US 46110 A
Description (OCR text may contain errors)
UNITED STATES PATENT OFFICE.
PETER H. JACKSON, OF NET YORK, AND SAMUEL EDDY, OF BROOKLYN, N.
Specification forming part of Letters Patent No. 46, l l0, dated January 31, l1865.
To all whom fit may concern:
Be it known that we, PETER H. JACKSON, of the city and State of New York, and SAM- UEL EDDY, of Brooklyn, in the county of Kings and State of New York, have invented, made, and applied to use a certain new and useful Improvement in Windlasses; and we do hereby declare the following to be a full, clear, and exact description of the said invention, reference being had to the annexed drawings, making part of this specication, Where- 111- -Figure l is a vertical section of our improved windlass, and Fig. 2 is an inverted plan representing the under side of the chainwheel.
Similar marks of reference denote the same parts.
The nature ot' ourA said invention consists in a series of movable radial ribs that act as clamps to confine the links of a chain passed around a wheel, in which such movable radial ribs are fitted; and said radial ribs are moved or drawn back in a portion of the circle in which they rotate, so that the chainlinks are dropped successively at the points where the chain leads away from t-he chainwheel. By this construction the chain-wheel is adapted to a variety of sizes of chains, and there is no risk of the links becoming wedged into the wheel, because the withdrawal of the radial ribs successively leaves the chain entirely free at the point of delivery.
In the drawings, a represents the base of the windlass from which the center shaft or axis, b, rises and receives the capstan-barrel c, that may be ot' any usual character, and also the chainwvheel d, to which our improvement relates, and which chain-wheel forms the windlass for working the chain-cable. The said chain-wheel is represented as connected with the capstan and deriving its rotary movement from the same, handspike-sockets being provided in the head of the said capstan; but it will be apparent that the said windlass can be rotated by any suitableV means. Around the base of our chain-wheel d pawls e e are affixed, taking the pawlbed at l 1, around the base a, or said pawls may be fitted in any other convenient manner.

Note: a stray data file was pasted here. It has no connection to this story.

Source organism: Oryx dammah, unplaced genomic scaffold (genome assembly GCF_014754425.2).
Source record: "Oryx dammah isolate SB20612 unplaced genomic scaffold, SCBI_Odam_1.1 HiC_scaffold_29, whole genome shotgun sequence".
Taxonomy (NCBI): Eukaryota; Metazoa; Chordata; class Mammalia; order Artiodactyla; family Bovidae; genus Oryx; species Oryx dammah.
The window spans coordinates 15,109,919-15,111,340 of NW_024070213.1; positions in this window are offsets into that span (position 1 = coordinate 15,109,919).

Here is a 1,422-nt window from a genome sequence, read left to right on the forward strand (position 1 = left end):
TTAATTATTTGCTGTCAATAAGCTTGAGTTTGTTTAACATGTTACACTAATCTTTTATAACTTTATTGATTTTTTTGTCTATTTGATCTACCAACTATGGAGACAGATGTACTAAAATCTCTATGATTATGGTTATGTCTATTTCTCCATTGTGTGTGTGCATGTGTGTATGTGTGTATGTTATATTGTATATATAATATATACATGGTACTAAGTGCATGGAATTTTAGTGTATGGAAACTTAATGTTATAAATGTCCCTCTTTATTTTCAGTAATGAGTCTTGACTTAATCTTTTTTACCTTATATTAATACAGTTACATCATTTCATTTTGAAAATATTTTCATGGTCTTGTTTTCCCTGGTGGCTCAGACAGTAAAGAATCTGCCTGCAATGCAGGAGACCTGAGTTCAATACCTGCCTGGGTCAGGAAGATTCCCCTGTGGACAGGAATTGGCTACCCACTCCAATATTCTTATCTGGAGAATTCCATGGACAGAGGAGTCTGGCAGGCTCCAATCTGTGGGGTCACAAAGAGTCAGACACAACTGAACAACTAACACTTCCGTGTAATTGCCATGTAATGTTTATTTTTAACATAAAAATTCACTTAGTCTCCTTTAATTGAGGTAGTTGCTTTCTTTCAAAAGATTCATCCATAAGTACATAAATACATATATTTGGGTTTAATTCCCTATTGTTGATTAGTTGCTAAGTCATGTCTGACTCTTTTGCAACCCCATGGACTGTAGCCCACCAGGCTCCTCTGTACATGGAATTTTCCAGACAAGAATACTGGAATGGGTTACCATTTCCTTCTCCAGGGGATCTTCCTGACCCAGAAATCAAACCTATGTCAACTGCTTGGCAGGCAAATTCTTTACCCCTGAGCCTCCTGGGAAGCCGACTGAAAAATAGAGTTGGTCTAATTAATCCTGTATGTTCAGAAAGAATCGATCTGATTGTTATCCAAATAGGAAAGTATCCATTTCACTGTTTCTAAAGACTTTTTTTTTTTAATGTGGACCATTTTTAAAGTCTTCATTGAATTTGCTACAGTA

j' f are our radial ribs hinged at their inner ends and sett-ing within mortises formed through the lower flange or disk of the chainwheel. These radial ribs are provided with rollers 2 2, that travel upon the upper surface of the bed a as the chain-wheel revolves, and said surface oi' a is formed with a depression at 3, occupying about one-third of the circumference of said base, the rest of said base being level, as at 4. The said depression is formed as a gradual incline, (from 4 to 3,) so that the rollers 2 2, traveling over the surface of a, allow the ribs f to descend, and then again raise such ribs.v The chaincable is passed around this chain-wheel in the usual manner, coming in on one side of said wheel and going oft' on the other, said parts of the chain, in approaching and leaving the windlass, being nearly parallel, and the chain itself forming a half-circular bend around the windlass. The base a. is to be so placed relatively to the lead of the chain, that the high port-ion 4t shall be at the part where the chain passes around the windlass, while the low portion 3 is at the part where the chain leaves the windlass.
The result of this arrangementwill be apparent-viz., that the ribs j' are forced up in succession and take the chain-links as they are drawn in by the revolution of the windlass, and that they descend or draw away from the chain at the point where said chain leaves the chain-wheel. WVe prefer and use ribs on the upper side of the annular space of the chain-wheel, as at 5 5, so that the chain will be less liable to slip, because the vertical links ofthe chain will bear against the sides of said ribs, while the horizontal links lie between said ribs. We also make the surfaces ot' the disks, forming the top and bott-om of the annular space for the chain, with offsets at 6 6,
.so that the larger sizes of chains will not enter the smaller part of the recess, but their vertical links be supported by said offsets, while the smaller sizes of chain will pass into thc narrower part of the annular recess.
The movable radial ribs may be constructed with longer rollers than those shown, so as`to take a larger bearing on the surface of the base a, or two or more rollers may be applied to each of these radial ribs. The outer ends of the radial ribs may be fitted so as to enter a stationary slot, to draw them down or awa-y from the chain, or any other convenient device may be resorted to for insuring the radial rib drawing away from the alain-links the same to dierent sizes of chain, as speciand leaving the chain free. fled.
What We eaim, and desire to secure by Let In witness whereof we have hereunto set our ters Patent, is* signatures this 13th day ofDecember, 1864.
1. A chain-Wheel or windlass formed with PETER H. JACKSON. radial ribs that are movable, substantially as SAMUEL EDDY.
specied. VVit-nesses 2. Forming the annular space around a LEMUEL W. SERRELL, chain-Wheel with offsets 6 6, to better adapt GHAS. H. SMITH.